How often in life have we used what another person said to validate our expression because we didn’t feel we were enough? We do it with anyone we perceive to be an authority because they have chosen to walk further than we have on some path of experience or other.
For example, a school child may say “the teacher said so”, or likewise invoke parental authority to convince another child of something they want another to accept. As adults we may say that such-and-such a scientist or doctor said something about health, or business expert said something about investment, or sporting hero said something about the physics of baseballs spinning, or priest said something about our ‘souls’, etc, etc.
We can come up with as many examples as there are realms of activity in life. In each case we validate ourselves by using the words or ways of someone we perceive as more credible than ourselves.
It may be true that in a purely worldly sense we don’t have expertise in those various fields because we haven’t put the same effort and focus into them that another person has; and that is the only difference. And so, in my view, to fly those people like a flag instead of using our own authority, propping up our lack of self-worth and filling in for our fearful reluctance to express what we do actually know, is not a true approach.
It’s fine to put forth the possibility that what someone else said is worth looking at and may be gobsmackingly, world-changingly true, as long as we are the ‘marker of truth’ ourselves – we are speaking from the fullness of our self-love and confidence and what feels true to us regardless of who said what.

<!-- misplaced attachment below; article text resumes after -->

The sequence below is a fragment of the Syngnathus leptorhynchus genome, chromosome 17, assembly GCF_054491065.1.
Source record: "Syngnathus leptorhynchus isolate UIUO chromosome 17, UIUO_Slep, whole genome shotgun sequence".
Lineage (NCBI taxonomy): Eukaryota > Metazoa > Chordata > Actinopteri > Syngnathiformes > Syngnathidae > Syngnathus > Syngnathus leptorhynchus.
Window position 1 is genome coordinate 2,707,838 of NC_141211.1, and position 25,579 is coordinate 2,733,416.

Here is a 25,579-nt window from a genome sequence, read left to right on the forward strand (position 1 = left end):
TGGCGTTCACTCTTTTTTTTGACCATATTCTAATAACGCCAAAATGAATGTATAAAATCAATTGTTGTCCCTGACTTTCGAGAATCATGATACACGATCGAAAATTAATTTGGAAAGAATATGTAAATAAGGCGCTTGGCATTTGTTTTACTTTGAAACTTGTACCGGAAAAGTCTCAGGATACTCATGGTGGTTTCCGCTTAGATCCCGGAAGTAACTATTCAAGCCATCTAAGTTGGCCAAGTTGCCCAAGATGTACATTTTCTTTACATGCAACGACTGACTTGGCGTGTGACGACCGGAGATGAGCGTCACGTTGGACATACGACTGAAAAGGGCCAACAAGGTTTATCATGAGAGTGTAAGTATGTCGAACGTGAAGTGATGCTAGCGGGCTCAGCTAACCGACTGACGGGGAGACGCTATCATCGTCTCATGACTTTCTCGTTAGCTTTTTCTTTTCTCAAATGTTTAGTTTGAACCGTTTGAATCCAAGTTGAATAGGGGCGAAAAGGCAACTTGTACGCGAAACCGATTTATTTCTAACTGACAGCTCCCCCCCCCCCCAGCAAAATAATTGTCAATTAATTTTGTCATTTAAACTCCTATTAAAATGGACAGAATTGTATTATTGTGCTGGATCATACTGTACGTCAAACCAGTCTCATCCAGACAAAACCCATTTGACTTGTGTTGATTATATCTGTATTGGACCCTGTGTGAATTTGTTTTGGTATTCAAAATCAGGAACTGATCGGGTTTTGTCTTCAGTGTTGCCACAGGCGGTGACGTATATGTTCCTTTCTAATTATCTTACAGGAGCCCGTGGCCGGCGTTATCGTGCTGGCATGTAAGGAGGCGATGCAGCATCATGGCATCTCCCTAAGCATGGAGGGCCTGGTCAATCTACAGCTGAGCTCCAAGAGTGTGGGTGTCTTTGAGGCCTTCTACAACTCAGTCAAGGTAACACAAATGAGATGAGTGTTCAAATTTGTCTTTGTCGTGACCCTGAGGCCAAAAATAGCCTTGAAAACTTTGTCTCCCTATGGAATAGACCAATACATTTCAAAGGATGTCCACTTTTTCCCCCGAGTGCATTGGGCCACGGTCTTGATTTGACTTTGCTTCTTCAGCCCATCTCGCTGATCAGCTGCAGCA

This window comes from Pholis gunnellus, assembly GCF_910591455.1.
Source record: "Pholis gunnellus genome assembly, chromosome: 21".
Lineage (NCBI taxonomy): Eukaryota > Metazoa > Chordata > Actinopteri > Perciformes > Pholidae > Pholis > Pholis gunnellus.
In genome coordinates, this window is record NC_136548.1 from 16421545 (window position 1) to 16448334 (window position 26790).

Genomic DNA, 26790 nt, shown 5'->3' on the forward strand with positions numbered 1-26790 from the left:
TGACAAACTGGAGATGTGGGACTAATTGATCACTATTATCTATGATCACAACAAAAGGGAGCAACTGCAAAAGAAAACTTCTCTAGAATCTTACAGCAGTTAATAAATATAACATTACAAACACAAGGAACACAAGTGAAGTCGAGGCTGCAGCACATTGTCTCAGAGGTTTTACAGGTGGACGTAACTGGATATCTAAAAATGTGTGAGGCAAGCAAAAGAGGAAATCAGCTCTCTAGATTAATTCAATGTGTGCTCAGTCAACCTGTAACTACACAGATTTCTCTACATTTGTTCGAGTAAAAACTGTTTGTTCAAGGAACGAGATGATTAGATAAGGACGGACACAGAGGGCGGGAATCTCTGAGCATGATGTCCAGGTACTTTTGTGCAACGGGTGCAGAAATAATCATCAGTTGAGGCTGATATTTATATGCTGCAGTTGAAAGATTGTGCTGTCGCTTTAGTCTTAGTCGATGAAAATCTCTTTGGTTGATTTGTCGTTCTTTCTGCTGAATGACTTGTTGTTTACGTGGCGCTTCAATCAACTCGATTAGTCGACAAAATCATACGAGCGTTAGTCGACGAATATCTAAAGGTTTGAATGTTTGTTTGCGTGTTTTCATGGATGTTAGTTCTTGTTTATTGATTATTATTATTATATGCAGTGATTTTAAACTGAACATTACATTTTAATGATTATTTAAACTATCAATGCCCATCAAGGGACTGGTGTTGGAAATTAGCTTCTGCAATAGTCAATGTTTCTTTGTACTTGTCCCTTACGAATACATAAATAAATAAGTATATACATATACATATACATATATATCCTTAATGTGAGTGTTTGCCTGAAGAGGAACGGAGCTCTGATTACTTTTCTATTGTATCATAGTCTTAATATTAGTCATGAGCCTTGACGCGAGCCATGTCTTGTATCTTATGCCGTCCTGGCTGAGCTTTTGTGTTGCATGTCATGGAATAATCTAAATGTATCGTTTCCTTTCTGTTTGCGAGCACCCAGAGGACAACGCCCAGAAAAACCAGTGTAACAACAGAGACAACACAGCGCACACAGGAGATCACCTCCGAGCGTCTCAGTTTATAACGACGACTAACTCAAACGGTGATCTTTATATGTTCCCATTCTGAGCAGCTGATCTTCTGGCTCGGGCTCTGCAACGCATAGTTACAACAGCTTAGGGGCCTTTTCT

When it comes to what Serge Benhayon shares (undeniably very shareable!) with the students of Universal Medicine and The Way of The Livingness, I’ve seen people come out with “Serge Benhayon said” spoken with reverence of the truth but not yet of their own deeply felt and known truth.
And I have seen quite the opposite, in a couple of different flavours. One is avoiding quoting Serge in order to avoid being perceived as someone lacking confidence who uses their ‘authority figure’ to prop up their power in an interaction. Another is criticising and rejecting what Serge has said because of the discomfort of having to accept the possibility that it might be true, and not wanting to show that this truth and discomfort are being recognised.
In each of these situations, Serge is being used as a football in a game of personal issues, even being “shot as the messenger.” It is pretty abusive to do that to another human. Serge Benhayon is a great person, offering his own wisdom and experience for us to take up or leave as suits us, and does not deserve the role of a football or bullet-riddled messenger!
I confess to having suffered ‘cringe factor’ sometimes when I heard someone say: “Serge Benhayon said….,” and I had to go deeply into what was going on there. I realised the cringe was in response to the energy behind why the person was saying it – the energy behind what I described earlier about not expressing from the truth within oneself but vicariously from another’s.